Skip to Content

The Simple Present Tense: Useful Usage and Example Sentences

The Simple Present Tense: Useful Usage and Example Sentences

Sharing is caring!

In English grammar, we often use the simple present tense to discuss actions and habits that are regular, repeating, or perpetual. This tense is also used for stating general truths or facts and for expressing a state of being or conditions that are currently existing. It’s a vital part of our daily communication, allowing us to convey clear and straightforward information about our routines, jobs, feelings, and the world around us.

Simple Present Tense | Usage & Examples

The Simple Present Tense: Useful Usage and Example Sentences


  • Affirmative (+):         S + V(s/es) + O.
  • Negative (-):                S+ don/t/doesn/t + V (base form) + O.
  • Interrogative (?):      Do/does + S + V(base form) + O ?

Examples with the verb RUN

Affirmative (+) 

  • I run fast.
  • You run fast.
  • He runs fast.
  • She runs fast.
  • It runs fast.
  • They run fast.
  • We run fast.

Negative (-)

  • I don’t run fast.
  • You don’t run fast.
  • He doesn’t run fast.
  • She doesn’t run fast.
  • It doesn’t run fast.
  • They don’t run fast.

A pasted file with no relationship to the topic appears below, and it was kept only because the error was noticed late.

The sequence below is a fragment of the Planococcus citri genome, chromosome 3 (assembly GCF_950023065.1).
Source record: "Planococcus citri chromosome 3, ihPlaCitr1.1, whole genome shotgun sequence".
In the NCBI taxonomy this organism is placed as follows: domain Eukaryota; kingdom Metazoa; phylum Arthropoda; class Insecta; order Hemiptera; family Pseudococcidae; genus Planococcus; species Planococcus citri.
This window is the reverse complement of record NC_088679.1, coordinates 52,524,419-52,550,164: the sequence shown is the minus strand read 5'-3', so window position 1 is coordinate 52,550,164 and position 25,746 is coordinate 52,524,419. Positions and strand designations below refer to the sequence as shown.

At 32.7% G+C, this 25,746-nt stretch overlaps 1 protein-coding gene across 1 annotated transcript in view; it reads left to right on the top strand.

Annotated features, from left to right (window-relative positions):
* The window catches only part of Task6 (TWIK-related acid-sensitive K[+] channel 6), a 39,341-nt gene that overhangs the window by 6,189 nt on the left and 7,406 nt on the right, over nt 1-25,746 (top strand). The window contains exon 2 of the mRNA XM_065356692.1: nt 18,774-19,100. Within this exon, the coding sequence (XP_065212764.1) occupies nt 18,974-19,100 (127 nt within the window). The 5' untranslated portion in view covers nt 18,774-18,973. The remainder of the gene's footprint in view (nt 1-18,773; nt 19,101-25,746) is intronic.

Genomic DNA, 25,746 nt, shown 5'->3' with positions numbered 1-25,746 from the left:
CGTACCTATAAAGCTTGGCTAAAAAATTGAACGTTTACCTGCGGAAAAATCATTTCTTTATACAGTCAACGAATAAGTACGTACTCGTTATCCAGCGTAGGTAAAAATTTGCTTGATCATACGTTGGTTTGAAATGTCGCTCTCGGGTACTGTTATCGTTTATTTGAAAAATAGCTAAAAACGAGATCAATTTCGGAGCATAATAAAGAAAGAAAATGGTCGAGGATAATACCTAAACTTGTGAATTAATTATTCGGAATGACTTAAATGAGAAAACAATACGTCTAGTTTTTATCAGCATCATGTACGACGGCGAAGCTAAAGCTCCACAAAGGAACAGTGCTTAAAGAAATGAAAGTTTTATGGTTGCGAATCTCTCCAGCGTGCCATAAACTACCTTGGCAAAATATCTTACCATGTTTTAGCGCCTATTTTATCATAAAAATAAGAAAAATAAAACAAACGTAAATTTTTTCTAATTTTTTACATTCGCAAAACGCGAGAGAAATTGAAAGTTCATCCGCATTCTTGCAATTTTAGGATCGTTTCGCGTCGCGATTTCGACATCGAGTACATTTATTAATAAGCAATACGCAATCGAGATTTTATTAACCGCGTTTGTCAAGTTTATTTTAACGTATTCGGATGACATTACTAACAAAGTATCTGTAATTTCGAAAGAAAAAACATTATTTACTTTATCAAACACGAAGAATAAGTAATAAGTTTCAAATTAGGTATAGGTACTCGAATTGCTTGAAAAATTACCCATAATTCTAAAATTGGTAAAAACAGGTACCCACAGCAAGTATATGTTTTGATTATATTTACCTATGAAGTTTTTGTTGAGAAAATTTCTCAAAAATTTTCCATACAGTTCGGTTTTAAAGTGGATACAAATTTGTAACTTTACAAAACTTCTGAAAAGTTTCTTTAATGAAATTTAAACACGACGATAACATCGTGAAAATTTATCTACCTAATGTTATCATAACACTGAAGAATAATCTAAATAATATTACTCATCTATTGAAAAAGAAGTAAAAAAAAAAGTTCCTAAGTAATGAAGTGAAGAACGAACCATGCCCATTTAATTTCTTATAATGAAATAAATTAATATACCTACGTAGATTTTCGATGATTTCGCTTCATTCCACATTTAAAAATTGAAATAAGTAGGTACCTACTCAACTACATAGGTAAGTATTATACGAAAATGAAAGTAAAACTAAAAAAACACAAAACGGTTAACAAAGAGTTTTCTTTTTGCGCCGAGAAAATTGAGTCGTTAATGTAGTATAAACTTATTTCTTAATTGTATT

• We don’t run fast.

Interrogative (?)

  • Do I run fast?
  • Do you run fast?
  • Does he run fast?
  • Does she run fast?
  • Does it run fast?
  • Do they run fast?
  • Do we run fast?

Time Markers and Clues

Certain adverbs and adverb phrases are commonly used with the simple present tense as clues to convey the frequency or regularity of an action. These include:

Frequency adverbs: often, sometimes, always, never, usually, and rarely.

  • Always: Signifies something that happens all the time without exception.
  • Usually: Indicates something that happens most of the time, but not always.
  • Often: Suggests a high occurrence but with some irregularity.
  • Sometimes: Means the action occurs occasionally.
  • Rarely/Seldom: Shows that an action does not happen frequently.
  • Never: Used to express that an action does not happen at all.

Adverbial phrases: every day, once a week, on Mondays.

Uses and Functions

The simple present tense has several important uses: